Big Business - Online Retail
Much space in blogs is dedicated to the retail revolution driven by insights into consumer behavior, powered by big data and instant home delivery. Behemoth traditional retailers Walmart and Target, new age retailers Amazon in the USA, ASOS and Tesco in the UK and Alibaba and JD.com in China are the trailblazers of the modern way of retailing.
Focus of that business model is on same day delivery and efficient return processes. Cutting-edge third-party logistics along with a variety of payment options is essential and require topnotch technology working behinds the scenes. The goal is to provide a seamless customer experience.
But what about all the small and mid-sized retailers? Those which do not have large scale and financial muscle to embark on this way of doing business?
Fortunately, not all looks bleak and there are a number of trends which play into the hand of that retail segment.
Whilst shopping online is convenient and conducive for making informed decisions it also leads to a commoditization of the experience. The relentless drive to push down prices and the catering to the masses requires rigorous pruning of the assortment.
Instead of interacting with a human the best you can hope is to get a reaction from a chatbot when starting a live chat. Shopping online is a very one-dimensional affair. There is no room for the senses touch, taste or smell.
Small Retail - Wholesome Experience
Small and mid-sized retailers need to focus on shopping as a human experience. We live in a world where shoppers not solely look for convenience but also want to experience shopping as enjoyable and fun. Proven retail success factors such as shop design, focused assortments and a smart pricing strategy, in combination with short replenishment cycles continue to be mission critical.
This should further be complimented by a clever online presence in social media to meet potential customers at the place where they make decisions. All this could probably be best summarized under the headline ‘relevance’.
Systems and Processes
Albeit, this different focus still needs to be complemented by a strong support system and high quality processes in the background.
The terminology of a process is ‘a series of actions or steps taken in order to achieve a particular end’. Retailers need to ensure that can fulfil shopper’s expectations by ensuring that stock is available. Data collected from POS systems provide information what sells and what doesn’t. The information needs to be accurate and up-to-date. It also needs to be granular enough to finetune the assortment and shorten the replenishment cycle.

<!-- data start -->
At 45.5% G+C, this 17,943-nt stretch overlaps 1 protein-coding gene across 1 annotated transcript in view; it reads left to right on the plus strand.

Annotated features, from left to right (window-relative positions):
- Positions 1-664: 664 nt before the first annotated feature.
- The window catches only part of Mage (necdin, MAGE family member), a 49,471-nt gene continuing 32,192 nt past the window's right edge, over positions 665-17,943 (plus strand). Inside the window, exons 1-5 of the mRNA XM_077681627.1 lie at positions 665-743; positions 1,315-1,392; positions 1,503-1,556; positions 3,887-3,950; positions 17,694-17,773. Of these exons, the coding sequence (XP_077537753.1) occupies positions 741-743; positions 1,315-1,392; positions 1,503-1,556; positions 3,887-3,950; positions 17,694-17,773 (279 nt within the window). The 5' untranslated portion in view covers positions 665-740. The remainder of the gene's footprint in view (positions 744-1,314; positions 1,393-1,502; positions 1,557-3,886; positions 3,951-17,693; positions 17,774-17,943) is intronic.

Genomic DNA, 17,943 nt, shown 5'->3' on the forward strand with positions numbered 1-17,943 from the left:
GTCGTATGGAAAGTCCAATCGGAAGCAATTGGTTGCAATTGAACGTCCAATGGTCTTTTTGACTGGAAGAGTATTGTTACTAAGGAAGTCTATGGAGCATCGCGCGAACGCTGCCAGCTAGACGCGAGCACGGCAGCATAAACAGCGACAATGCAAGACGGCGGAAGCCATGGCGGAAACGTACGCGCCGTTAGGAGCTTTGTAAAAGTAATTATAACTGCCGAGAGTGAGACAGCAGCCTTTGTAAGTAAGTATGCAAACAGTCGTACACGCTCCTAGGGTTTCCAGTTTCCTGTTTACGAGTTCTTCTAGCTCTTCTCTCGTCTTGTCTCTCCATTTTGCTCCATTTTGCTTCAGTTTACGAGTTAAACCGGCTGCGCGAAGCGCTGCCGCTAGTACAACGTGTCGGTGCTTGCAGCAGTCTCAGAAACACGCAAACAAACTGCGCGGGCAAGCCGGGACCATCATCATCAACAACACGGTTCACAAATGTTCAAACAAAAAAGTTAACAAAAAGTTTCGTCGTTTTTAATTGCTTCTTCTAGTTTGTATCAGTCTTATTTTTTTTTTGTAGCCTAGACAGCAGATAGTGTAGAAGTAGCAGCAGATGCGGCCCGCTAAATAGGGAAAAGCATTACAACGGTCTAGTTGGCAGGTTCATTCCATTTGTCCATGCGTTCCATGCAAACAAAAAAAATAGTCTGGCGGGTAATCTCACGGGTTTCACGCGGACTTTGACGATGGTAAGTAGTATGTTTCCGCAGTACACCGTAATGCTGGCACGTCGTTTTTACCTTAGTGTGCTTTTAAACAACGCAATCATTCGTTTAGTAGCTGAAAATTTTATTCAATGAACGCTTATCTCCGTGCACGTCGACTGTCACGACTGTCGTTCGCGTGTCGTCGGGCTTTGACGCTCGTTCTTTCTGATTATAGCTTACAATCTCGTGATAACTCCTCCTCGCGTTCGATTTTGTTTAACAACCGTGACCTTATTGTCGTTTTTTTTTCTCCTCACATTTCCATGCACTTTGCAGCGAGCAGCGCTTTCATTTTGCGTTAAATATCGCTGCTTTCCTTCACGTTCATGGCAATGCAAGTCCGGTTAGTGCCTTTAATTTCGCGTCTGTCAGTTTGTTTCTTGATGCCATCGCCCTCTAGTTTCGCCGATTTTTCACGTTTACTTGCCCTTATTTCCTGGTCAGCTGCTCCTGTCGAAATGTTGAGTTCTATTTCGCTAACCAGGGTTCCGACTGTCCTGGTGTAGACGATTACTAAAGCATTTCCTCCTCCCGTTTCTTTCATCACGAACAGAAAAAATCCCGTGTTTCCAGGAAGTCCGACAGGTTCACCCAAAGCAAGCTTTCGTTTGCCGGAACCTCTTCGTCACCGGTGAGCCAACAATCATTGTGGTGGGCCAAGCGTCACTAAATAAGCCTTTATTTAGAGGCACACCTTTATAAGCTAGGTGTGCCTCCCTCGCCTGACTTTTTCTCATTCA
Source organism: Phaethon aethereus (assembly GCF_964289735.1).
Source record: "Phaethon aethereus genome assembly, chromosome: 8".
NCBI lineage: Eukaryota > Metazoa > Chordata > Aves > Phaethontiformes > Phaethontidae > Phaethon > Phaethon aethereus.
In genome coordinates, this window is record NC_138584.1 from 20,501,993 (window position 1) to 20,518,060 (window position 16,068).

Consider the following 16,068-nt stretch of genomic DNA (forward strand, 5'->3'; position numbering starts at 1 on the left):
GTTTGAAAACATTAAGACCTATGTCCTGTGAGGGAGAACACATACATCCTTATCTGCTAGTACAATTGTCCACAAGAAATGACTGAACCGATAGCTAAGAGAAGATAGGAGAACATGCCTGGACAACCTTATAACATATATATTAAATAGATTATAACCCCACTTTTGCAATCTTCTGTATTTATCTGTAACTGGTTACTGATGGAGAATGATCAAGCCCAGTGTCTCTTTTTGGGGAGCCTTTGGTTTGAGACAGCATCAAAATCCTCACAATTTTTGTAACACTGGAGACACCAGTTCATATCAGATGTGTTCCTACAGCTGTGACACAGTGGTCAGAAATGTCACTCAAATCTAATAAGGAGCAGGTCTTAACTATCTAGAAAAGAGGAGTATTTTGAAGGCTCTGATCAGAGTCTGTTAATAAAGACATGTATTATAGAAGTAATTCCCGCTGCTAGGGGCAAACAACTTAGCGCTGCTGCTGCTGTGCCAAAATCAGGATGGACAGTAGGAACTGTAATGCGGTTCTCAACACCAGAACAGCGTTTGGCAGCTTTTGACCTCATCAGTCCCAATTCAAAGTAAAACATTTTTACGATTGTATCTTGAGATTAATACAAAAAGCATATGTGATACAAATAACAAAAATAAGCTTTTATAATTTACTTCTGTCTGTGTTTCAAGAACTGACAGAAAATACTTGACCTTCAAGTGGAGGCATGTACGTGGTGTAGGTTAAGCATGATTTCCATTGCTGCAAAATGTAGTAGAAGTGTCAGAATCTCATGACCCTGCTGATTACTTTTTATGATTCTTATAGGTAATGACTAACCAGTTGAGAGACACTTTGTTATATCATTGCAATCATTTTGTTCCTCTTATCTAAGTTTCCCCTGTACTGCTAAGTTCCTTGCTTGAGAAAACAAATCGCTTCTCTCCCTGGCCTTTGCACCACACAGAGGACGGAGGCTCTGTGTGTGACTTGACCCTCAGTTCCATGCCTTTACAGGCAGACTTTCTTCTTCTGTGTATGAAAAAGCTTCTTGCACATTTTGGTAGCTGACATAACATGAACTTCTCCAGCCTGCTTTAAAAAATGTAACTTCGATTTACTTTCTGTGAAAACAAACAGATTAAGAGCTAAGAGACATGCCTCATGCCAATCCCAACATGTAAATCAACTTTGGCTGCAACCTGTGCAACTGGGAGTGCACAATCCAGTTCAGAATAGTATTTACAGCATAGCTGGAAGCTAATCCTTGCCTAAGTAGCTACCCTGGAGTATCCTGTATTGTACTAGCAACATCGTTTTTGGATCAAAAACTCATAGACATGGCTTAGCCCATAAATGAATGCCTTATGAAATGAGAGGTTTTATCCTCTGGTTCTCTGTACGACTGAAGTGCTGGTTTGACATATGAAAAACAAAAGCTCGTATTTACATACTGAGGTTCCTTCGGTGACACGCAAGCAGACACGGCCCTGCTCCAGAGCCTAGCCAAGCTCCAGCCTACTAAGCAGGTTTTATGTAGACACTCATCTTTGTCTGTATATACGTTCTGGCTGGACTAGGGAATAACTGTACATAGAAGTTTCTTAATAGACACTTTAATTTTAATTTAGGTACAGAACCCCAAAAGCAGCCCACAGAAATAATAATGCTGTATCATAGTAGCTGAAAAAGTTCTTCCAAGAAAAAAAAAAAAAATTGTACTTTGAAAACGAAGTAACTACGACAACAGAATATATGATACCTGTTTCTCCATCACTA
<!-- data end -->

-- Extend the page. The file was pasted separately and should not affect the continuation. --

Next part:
There have been exciting developments over the years with technology for SME. Historically, as small businesses evolve, only an Enterprise Resource Planning, or ERP, system could deliver data of the quality that allow to optimize processes. Now there are more and more tech startups delivering cloud-based SaaS solutions into the realms of SME. Applications such as Cin7, which capture sales data at the POS, Cin7 and Tradegecko, which helps to improve stock management, Albert, which creates training lessons for sales staff on a daily basis, etc.
Another big positive of a modular approach is that it allows an implementation step-by-step, at a speed which is tailor-made and comfortable for management and employees. As a business grows, the systems grow too and continue to accommodate the needs and requirement of the business.
Due to the modern architecture and the prevalent way of thinking of the SaaS industry, where the customer is rigorously put in the centre, convenience and ease of use are other plus factors.
However, not the full benefit from all these Applications would be realized without a suitable and integrated accounting system in the background. Xero is an example of a cloud-based accounting software that seamlessly integrates with many other cloud-based Applications and is a cost-effective solution, which can be easily implemented. As a matter of fact, the library of bolt-on solutions for Xero enables even a small company to create its own ERP system with all its advantages.
CFO / COO
However, data analysis, information driven decision-making and setting-up effective processes requires that there is a strong team in place.
Most small and mid-sized business may not have a fulltime in-house CFO for various reasons. One of them is the lack of a budget. Bringing in an external resource on a project or part-time basis can be a solution for such a situation.
As a conclusion, smaller retailers can more than compensate for the lack of scale when playing on their strength and use technology to their advantage and as a leveler of the playing field.